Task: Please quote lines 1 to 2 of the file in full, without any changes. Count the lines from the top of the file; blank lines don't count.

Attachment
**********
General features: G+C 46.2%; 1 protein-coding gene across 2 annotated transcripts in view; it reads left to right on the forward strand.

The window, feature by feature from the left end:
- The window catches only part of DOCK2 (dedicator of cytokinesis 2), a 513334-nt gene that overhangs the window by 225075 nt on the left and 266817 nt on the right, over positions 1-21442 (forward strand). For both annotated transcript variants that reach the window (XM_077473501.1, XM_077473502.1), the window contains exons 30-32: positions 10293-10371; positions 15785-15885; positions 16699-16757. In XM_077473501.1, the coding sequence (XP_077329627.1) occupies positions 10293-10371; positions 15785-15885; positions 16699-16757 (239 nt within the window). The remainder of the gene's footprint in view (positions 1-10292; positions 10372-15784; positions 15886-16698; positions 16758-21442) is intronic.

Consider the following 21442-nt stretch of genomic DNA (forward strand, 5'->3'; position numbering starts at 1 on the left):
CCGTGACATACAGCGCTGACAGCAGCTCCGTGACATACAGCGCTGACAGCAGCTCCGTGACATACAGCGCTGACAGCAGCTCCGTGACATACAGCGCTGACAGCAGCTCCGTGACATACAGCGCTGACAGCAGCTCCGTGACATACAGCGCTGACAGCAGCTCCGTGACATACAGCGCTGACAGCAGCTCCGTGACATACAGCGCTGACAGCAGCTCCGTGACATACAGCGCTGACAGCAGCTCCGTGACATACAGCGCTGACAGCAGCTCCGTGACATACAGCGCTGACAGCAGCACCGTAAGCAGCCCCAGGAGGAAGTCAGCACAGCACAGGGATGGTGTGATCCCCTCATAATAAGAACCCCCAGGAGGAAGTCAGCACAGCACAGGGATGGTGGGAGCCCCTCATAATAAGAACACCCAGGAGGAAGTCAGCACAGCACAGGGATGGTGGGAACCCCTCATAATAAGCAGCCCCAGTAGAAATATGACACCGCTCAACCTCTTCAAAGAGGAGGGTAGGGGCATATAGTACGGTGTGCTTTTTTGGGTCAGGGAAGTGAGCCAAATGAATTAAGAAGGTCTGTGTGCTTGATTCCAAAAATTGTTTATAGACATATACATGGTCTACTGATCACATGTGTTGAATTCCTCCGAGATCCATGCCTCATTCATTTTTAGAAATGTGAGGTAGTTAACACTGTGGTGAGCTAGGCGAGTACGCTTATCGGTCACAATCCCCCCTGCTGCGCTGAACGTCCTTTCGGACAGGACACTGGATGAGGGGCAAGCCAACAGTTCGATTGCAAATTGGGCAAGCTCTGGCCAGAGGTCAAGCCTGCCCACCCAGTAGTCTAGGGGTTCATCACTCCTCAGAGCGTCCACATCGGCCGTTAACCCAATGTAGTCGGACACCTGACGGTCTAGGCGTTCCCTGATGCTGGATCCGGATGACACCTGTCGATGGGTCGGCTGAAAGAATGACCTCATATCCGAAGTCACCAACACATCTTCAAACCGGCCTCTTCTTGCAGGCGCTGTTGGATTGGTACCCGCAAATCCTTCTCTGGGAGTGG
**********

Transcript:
General features: G+C 46.2%; 1 protein-coding gene across 2 annotated transcripts in view; it reads left to right on the forward strand.

The window, feature by feature from the left end: